History in the Making: 1918 Influenza Pandemic Masks in California

By Heather Vaughan Lee

The longer we wear masks, the more they seem to become a part of the fashion production system. I got curious about the masks worn during 1918 Flu Pandemic, and how they might have been similar to what we’re wearing today. I wanted to know who made them, what they were made out of, what they looked like. I looked for evidence in newspapers, fashion industry publications, and in photographs at historical archives and museums.

"Use Gauze" is plea of Dr. Crosby"
Oakland Tribune Oct. 21, 1918

While today’s masks are made from a variety of materials, and a vast array of colors and patterns, in 1918, white gauze was the fabric of choice.

In 1919, The California State Board of Health provided more specific information about to make an effective mask, what materials it should be made from, and how it should be worn. Multiple layers (six) of fine mesh gauze in addition to more layers (six-eight) of course gauze were to be sewn together with tapes (see illustration).

“To Avoid Influenza, Wear a Mask.”
California State Board of Health and Wilfred H. Kellogg, M.D. Influenza: A Study of Measures Adopted for the Control of the Epidemic, Special Bulletin No. 31 (Sacramento: State Printing Office, 1919), 16.

I looked for photographs of people wearing masks in public, and in newspapers. The front page of the San Francisco Chronicle showed officials wearing masks in an apparent attempt to encourage public compliance. California businesses required retail staff wearing masks to protect themselves and customers. Similar to our current experience, the economy was impacted by stay-at-home orders: Women’s Wear Daily reported that the “San Francisco Trade [was] Stagnated By [the] Plague” (Oct. 29, 1918).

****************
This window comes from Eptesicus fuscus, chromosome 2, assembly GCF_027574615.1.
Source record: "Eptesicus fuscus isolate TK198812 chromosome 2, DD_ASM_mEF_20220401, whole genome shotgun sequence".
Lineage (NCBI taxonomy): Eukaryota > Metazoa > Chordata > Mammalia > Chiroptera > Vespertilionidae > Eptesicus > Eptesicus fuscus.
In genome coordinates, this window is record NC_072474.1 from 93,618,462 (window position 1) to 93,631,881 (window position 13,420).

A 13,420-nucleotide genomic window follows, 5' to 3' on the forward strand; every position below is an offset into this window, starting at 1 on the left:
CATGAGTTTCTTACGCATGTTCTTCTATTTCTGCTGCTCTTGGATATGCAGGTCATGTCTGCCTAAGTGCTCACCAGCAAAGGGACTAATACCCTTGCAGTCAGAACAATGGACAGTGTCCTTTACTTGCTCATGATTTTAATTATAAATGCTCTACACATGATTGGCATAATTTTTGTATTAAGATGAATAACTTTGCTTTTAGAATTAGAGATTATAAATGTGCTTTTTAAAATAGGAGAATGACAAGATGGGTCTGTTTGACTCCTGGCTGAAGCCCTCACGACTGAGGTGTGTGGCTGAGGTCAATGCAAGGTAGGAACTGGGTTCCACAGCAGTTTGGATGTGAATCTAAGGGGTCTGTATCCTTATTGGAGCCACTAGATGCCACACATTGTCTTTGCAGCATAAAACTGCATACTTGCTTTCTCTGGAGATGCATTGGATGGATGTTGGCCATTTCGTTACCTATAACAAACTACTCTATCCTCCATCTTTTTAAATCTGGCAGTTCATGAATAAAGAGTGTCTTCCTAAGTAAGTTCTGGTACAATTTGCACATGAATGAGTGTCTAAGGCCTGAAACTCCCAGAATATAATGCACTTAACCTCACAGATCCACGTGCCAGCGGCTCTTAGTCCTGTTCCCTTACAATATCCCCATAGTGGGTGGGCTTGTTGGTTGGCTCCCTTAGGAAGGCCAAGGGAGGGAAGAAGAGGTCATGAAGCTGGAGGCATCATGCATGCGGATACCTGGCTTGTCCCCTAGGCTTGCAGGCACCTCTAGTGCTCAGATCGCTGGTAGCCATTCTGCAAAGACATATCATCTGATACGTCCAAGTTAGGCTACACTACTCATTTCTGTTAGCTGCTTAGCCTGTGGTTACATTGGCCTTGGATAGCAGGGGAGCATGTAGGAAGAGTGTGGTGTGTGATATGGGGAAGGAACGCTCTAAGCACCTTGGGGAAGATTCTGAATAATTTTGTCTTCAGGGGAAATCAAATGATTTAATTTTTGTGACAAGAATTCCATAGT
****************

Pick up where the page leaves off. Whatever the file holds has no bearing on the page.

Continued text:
San Francisco Chronicle, Oct. 25 1918 Page 9

In Pasadena, “Street Fashion” style photography showed a rare glimpse of fashionable women wearing masks while out and about:

The Los Angeles Times Jan. 21, 1919

Today, manufacturers large and small are making masks and selling them in seemingly every possible retail outlet (from grocery stores to high-end fashion boutiques). In 1918, some cities relied on private industry to provide masks, in others, it was the Red Cross. In Kansas City, Missouri the Millinery department of Alder’s Specialty Shop made masks to be sold at cost ($.05) (Women’s Wear Oct 31, 1918 13). In San Francisco, the American Red Cross volunteers made and distributed 100,000 gauze masks by October 25, 1918. (Boom)

Red Cross workers of Boston, Massachusetts, removing bundles of masks for American soldiers from a table where other women made them, 1918. (National Archives Identifier 45499363)
A photograph of the Armistice Day parade in Redding, Ca in November shows mask-wearing marchers and spectators. Redding, Shasta Co., Calif. (Shasta Historical Society)